Hello, Jack. What'll you have?
Nothing but some answers
to a few questions, and from you, stranger.
- I don't answer questions.
- Now, Jack...
Shut up.
You're gonna answer mine.
Now, gents, this is a place for drinking,
not talking.
Name your poison
or I'll have to ask you to leave.
First I wanna know your name.
And speak up real loud
so everybody can hear you.
- Bill Smith.
- Louder.
- Bill Smith.
- Smith, huh?
Now, there's an unusual name.
Where are you from?
All over.
- What do you do for a living?
- Break horses.
You've been doing that one day. What else?
- None of your business.
- I'm making it my business.
You know what I think it is?
It's robbing banks.
I'm not carrying a gun.
Gents, please be friends.
It's a glass house here we're all living in.
Free drinks on the house.
Nothing like friendship and goodwill.
No gun?
That's mighty careless for an outlaw.
I say you robbed the Clanton Bank.
You're just waiting till we get more money
so you can rob it again.
Gents, please! Cut it out!
Gentlemen, please!
Whose bet?
- I'm at $10.
- I raise.
- Aces up.
- No good. Three 10s.
- All right, boys. He didn't fill his flush.
- Two pair.
Gentlemen, I'll have to ask you to leave.
- Raise $20.
- I call.
- What you got?
- Three queens.
The next time I meet you, Smith,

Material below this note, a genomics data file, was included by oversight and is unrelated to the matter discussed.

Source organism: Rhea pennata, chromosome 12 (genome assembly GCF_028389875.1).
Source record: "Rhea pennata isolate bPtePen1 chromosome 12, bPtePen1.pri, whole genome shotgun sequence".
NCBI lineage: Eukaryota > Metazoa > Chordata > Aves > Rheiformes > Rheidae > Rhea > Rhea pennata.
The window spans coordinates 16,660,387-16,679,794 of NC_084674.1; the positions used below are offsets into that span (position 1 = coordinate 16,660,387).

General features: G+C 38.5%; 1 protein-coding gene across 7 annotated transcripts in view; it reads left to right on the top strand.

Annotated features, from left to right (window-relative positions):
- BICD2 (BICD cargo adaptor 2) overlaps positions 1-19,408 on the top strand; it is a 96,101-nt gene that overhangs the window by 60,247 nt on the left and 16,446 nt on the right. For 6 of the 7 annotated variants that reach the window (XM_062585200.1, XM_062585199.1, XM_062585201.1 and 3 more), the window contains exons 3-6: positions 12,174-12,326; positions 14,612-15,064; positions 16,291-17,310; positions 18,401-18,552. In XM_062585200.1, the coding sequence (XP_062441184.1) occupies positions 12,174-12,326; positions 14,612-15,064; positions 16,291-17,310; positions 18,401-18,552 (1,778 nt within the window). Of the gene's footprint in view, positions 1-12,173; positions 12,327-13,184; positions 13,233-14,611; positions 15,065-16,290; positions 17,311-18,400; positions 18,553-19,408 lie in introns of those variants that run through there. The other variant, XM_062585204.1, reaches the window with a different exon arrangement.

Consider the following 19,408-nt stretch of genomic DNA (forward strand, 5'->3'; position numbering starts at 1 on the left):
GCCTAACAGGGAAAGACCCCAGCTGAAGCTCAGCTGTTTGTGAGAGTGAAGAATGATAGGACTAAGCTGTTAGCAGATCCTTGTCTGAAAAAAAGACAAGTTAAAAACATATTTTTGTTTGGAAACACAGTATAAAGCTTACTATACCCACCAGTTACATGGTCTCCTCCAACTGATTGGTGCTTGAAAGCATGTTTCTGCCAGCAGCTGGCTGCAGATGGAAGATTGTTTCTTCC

I'm gonna make sure that I...
Let's get along.
- What's on your mind?
- Nothing.
Shame you missed the fight, Steve.
Guess we didn't do the saloon much good.
Look, I thought you wanted to talk to me.
Not talk, Cheyenne, just say goodbye.
- Is that an order, Sheriff?
- Depends on how you take it.
I didn't even have a gun with me tonight.
Next time you meet Lester,
you'll have to kill him.
That's what I was thinking.
Then his three friends, then Red Valley
will have a famous gunfighter.
I thought you could stop here, Cheyenne...
but you can't any more than you could stop
in Wyoming or Colorado.
Maybe you never can stop.
Anyway, I can't let you kill Lester.
I'm saving him.
So if you stay here in Red Valley...
there'll have to be a showdown
between you and me.
- I figure we might as well have it now.
- Suit yourself, Steve.
I can't help myself.
I can't even help Allison
unless I get you out of here...
before she breaks her heart wishing
for something that's not in the cards.
It's tough to leave here now.
I know.